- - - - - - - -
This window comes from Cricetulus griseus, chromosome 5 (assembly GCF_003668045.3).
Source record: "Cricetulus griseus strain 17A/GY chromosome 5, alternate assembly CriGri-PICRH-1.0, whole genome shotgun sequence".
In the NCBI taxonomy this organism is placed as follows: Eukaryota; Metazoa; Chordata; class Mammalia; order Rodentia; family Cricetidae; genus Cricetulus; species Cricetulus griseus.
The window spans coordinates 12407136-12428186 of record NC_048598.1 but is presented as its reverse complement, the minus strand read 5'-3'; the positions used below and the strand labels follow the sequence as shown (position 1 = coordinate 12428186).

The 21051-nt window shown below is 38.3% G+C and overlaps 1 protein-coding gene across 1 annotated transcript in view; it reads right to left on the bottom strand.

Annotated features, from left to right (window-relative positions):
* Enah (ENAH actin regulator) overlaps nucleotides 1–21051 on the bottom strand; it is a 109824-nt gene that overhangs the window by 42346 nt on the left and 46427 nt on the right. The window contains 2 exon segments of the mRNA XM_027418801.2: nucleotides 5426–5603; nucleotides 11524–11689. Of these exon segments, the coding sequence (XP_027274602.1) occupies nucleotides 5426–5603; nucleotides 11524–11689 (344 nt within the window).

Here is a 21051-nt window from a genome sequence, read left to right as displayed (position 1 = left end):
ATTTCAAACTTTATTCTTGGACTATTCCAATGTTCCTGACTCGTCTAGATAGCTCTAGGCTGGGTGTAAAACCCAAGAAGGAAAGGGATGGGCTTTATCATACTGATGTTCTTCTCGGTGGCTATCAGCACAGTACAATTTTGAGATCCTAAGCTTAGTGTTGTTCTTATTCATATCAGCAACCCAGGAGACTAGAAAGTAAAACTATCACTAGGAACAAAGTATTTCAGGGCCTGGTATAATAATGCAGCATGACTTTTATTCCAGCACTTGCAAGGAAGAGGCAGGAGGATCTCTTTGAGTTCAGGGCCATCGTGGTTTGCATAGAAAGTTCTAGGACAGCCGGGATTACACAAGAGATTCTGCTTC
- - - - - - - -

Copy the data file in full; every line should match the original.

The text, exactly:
This window comes from Cricetulus griseus, chromosome 5 (assembly GCF_003668045.3).
Source record: "Cricetulus griseus strain 17A/GY chromosome 5, alternate assembly CriGri-PICRH-1.0, whole genome shotgun sequence".
In the NCBI taxonomy this organism is placed as follows: Eukaryota; Metazoa; Chordata; class Mammalia; order Rodentia; family Cricetidae; genus Cricetulus; species Cricetulus griseus.
The window spans coordinates 12407136-12428186 of record NC_048598.1 but is presented as its reverse complement, the minus strand read 5'-3'; the positions used below and the strand labels follow the sequence as shown (position 1 = coordinate 12428186).

The 21051-nt window shown below is 38.3% G+C and overlaps 1 protein-coding gene across 1 annotated transcript in view; it reads right to left on the bottom strand.

Annotated features, from left to right (window-relative positions):
* Enah (ENAH actin regulator) overlaps nucleotides 1–21051 on the bottom strand; it is a 109824-nt gene that overhangs the window by 42346 nt on the left and 46427 nt on the right. The window contains 2 exon segments of the mRNA XM_027418801.2: nucleotides 5426–5603; nucleotides 11524–11689. Of these exon segments, the coding sequence (XP_027274602.1) occupies nucleotides 5426–5603; nucleotides 11524–11689 (344 nt within the window).

Here is a 21051-nt window from a genome sequence, read left to right as displayed (position 1 = left end):
ATTTCAAACTTTATTCTTGGACTATTCCAATGTTCCTGACTCGTCTAGATAGCTCTAGGCTGGGTGTAAAACCCAAGAAGGAAAGGGATGGGCTTTATCATACTGATGTTCTTCTCGGTGGCTATCAGCACAGTACAATTTTGAGATCCTAAGCTTAGTGTTGTTCTTATTCATATCAGCAACCCAGGAGACTAGAAAGTAAAACTATCACTAGGAACAAAGTATTTCAGGGCCTGGTATAATAATGCAGCATGACTTTTATTCCAGCACTTGCAAGGAAGAGGCAGGAGGATCTCTTTGAGTTCAGGGCCATCGTGGTTTGCATAGAAAGTTCTAGGACAGCCGGGATTACACAAGAGATTCTGCTTC